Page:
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The Wasp-class amphibious assault ship USS Kearsarge (LHD 3) completed a logistics and maintenance period in Brest, France, while Whidbey Island-class dock landing ship USS Gunston Hall (LSD 44) and San Antonio-class amphibious transport dock USS Arlington (LPD 24) underwent mid-deployment voyage repair (MDVR) periods in Copenhagen, Denmark and Rijeka, Croatia, respectively.
An MDVR is a maintenance period that allows U.S. ships to complete corrective and preventative maintenance that cannot be accomplished at sea. MDVRs involve performing repairs so that ships remains fully mission capable throughout their deployment.
In preparation for Gunston Hall's and Arlington's MDVRs, NAVSUP FLCSI's Ship Repair Division (Code 200) procured repair parts that were critical to ensuring the on-time completion of the maintenance efforts conducted for the ships. A part of the command's contracting department (Code 200), the Ship Repair Division's mission is to support repairs for ships that are homeported in, and currently deployed to, the U.S. Sixth Fleet area of operations.
"Successfully procuring repair parts and services for the MDVRs was the result of the close working relationship between NAVSUP FLCSI's Ship Repair Division and Forward Deployed Regional Maintenance Center, our key mission partner while supporting ship maintenance periods," said Marie Hahn, NAVSUP FLCSI's Ship Repair Division director.
The process of procuring ship repair parts and hiring expert ship maintainers begins when Forward Deployed Regional Maintenance Center (FDRMC) develops a requirement in conjunction with the ship's needs, and then sends it to Hahn.
Hahn's team ensures the packages include the necessary documentation and develops the solicitation so industry can respond to the requirement.
"After we receive quotes from industry, my team and our FDRMC mission partners evaluate the proposal and create the necessary documentation to facilitate an award," Hahn said. "Subsequently, our team awards the contract to the vendor who meet the requirements outlined in the solicitation. This collaborative 'behind the scenes' effort of awarding contracts is the vital first step to getting industry mission partners involved so the repairs and maintenance can be performed successfully."
While undergoing maintenance and repairs, Arlington, Gunston Hall and Kearsarge also received mail, provisions and mission-related cargo. To ensure these materials were delivered and loaded onto the ships on schedule, NAVSUP FLCSI deployed logistics support representatives (LSRs) and a transportation officer (TO) to establish an on-site presence at each port. These personnel engaged directly with the ships’ supply departments and host nation representatives to ensure the timely and effective delivery of material.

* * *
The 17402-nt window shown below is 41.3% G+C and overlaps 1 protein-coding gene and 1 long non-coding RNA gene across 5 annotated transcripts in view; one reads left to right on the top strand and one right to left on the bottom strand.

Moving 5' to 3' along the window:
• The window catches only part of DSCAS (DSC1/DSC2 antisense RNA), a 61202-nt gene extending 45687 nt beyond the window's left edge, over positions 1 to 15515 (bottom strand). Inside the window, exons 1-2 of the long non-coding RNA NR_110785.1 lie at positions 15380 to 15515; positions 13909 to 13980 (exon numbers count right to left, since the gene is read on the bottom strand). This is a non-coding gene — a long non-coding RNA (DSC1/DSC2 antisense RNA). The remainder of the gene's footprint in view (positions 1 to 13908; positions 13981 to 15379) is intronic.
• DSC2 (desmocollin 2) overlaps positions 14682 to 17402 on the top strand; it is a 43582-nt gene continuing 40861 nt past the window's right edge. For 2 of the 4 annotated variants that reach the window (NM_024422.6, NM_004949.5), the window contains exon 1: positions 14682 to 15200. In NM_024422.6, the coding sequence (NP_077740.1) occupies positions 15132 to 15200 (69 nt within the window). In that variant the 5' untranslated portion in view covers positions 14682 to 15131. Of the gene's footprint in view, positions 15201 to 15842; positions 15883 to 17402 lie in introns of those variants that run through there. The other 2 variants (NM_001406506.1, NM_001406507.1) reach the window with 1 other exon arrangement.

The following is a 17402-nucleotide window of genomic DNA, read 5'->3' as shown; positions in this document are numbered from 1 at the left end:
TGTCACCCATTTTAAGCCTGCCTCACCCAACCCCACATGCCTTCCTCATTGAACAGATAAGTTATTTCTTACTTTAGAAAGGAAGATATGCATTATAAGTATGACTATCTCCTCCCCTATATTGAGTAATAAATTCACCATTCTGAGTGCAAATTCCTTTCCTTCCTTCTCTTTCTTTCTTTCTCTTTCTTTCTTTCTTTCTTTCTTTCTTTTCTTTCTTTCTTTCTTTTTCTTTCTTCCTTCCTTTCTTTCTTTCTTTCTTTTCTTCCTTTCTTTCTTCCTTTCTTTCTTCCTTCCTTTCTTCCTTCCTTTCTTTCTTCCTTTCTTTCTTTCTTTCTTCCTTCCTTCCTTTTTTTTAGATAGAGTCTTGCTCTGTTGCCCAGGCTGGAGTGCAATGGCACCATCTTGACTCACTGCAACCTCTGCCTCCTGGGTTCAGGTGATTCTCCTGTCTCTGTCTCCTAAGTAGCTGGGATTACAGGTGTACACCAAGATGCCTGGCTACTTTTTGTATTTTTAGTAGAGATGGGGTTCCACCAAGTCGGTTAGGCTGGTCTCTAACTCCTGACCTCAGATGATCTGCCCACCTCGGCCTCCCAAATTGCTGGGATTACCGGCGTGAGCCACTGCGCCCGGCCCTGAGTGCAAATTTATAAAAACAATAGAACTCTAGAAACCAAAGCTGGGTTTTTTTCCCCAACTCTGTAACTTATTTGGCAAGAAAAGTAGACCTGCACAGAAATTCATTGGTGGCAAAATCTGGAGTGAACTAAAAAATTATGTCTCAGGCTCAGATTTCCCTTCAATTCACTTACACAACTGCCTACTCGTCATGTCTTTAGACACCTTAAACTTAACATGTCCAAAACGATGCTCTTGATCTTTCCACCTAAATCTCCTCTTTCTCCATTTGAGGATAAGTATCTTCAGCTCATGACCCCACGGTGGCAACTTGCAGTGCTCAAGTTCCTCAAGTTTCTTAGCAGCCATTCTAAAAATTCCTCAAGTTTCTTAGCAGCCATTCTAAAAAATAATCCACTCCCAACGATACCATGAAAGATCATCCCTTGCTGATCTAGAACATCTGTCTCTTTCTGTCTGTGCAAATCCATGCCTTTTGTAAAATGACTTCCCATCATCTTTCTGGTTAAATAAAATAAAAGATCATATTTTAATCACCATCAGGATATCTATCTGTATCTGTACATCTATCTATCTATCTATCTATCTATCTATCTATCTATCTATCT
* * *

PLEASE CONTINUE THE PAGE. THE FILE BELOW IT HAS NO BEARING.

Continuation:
Charles Tanner is a NAVSUP FLCSI logistics support officer who supported Arlington’s crew in Rijeka, Croatia.
“LSRs must have a deep knowledge of ship movements in and out of the theater, as well as having firsthand knowledge of all of U.S. Sixth Fleet points of contact,” Tanner said. “This knowledge proves invaluable in getting timely answers to questions from the ships’ supply teams or from any of our mission partners. Personal interaction with the ship’s supply team, in particular, increases the comfort factor that the support is happening correctly.”
NAVSUP FLCSI also supported resupplying the ships from strategic locations in the United Kingdom and Italy. The command’s regional postal and transportation teams at NAVSUP FLCSI’s Sites Crombie, Scotland, and Sigonella, Sicily, moved a total of 66,000 pounds of mail to personnel aboard all three ships.
The geographic diversity and near-simultaneous nature of the three maintenance periods presented the NAVSUP FLCSI team with an opportunity to test their capabilities in supporting units and personnel throughout the U.S. Naval Forces Europe (NAVEUR) area of operations.
"Our ability to support the ARG's logistics and maintenance requirements at various strategic locations across USNAVEUR attests to NAVSUP's agility and expertise in delivering readiness to the Fleet where and when our Warfighters need it," said Capt. Douglas S. MacKenzie, NAVSUP FLCSI commanding officer.
NAVSUP FLCSI supported the ships’ maintenance periods in cooperation and coordination with its U.S. and allied mission partners. Successfully performing customs clearance actions are a prime example of such coordination.
To facilitate movement of cargo and mail within or throughout the European theater, the command’s LSRs and TOs are skilled in screening the cargo manifest for any high priority parts and consumable items needed for ship repairs. Customs procedures may change on a daily basis, so they must have a fluent understanding of customs clearance processes, rules and documentation in order to ensure the materials in transit comply with the customs regulations of countries through which the materials pass.
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